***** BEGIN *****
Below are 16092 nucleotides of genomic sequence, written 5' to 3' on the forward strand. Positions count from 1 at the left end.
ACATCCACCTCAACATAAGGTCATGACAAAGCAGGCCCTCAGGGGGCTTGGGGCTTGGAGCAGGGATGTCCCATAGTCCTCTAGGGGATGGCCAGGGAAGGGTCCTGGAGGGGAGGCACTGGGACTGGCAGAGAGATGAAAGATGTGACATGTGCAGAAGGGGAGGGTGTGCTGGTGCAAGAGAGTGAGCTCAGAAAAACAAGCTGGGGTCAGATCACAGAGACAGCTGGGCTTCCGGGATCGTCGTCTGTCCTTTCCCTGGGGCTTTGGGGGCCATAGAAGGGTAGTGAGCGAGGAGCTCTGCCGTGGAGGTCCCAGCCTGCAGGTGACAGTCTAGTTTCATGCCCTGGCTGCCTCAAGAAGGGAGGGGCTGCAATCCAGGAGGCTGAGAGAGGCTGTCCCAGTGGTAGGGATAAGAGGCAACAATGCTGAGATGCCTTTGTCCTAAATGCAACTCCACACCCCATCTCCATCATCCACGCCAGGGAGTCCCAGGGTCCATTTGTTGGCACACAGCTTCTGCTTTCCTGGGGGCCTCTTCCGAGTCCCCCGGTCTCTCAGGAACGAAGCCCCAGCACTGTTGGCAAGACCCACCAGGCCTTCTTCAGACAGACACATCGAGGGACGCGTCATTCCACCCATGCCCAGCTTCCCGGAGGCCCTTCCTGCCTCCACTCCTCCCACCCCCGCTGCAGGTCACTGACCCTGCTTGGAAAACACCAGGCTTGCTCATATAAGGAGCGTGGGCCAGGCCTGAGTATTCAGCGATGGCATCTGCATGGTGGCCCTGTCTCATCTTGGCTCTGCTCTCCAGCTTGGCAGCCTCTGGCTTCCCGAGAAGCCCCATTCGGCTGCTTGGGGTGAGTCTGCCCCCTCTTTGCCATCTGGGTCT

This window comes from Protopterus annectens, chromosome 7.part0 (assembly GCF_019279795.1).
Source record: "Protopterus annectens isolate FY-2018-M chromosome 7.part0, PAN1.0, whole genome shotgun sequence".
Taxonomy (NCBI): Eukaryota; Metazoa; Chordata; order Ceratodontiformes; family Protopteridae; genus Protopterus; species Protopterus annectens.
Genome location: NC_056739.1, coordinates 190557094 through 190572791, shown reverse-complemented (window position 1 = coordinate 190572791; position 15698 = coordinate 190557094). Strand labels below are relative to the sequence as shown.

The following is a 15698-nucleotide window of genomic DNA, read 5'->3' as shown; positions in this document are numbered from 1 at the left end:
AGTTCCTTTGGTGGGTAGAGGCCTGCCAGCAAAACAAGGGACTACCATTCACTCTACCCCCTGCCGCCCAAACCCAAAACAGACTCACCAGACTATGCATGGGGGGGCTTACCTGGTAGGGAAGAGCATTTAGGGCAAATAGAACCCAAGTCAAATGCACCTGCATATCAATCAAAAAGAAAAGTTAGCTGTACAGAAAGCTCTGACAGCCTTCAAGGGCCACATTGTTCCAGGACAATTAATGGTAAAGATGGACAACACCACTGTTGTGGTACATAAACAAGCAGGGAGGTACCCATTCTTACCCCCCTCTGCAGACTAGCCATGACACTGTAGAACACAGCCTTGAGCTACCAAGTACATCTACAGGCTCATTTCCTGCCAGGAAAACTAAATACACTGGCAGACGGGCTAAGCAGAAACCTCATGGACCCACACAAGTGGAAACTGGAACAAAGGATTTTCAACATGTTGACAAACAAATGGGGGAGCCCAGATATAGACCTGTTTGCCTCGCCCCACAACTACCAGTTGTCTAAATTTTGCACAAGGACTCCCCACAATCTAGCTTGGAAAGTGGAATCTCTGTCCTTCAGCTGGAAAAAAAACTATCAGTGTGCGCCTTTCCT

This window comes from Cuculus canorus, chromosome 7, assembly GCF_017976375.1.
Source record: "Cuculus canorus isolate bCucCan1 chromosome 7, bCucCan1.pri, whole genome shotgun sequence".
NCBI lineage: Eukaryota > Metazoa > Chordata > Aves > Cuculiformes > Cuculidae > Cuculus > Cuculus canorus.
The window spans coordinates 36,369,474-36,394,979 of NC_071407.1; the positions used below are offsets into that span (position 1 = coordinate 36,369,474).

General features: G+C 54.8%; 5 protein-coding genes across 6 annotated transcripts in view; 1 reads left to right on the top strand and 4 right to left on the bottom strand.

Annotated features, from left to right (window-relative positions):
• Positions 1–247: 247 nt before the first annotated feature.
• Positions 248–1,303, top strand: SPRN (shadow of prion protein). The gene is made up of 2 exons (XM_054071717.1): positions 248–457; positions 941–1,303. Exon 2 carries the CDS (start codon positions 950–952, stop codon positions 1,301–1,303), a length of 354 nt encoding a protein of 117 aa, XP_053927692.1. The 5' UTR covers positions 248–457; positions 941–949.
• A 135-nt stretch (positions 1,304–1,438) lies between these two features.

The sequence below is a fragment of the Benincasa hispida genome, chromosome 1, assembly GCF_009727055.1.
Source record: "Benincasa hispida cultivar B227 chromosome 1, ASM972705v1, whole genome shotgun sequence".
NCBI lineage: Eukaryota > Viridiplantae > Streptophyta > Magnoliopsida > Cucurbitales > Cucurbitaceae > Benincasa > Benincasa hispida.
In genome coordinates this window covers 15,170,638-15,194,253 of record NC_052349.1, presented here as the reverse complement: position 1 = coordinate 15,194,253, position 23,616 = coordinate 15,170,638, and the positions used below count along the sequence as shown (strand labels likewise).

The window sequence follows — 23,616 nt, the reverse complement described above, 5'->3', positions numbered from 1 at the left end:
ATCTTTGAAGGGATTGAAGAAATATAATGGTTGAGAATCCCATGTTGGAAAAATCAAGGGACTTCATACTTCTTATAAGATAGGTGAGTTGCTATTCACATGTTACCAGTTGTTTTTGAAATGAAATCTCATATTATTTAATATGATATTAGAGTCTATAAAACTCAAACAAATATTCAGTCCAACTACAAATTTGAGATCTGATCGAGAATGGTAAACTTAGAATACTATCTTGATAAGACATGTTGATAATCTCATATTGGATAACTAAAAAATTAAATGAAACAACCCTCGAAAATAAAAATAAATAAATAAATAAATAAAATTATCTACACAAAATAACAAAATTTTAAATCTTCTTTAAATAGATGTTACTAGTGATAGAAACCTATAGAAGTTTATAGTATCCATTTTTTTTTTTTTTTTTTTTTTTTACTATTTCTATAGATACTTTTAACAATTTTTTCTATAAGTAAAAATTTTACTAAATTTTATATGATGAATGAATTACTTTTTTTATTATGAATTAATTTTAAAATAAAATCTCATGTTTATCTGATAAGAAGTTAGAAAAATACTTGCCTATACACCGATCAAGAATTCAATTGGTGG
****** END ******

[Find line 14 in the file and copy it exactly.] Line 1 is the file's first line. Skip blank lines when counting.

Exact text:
Annotated features, from left to right (window-relative positions):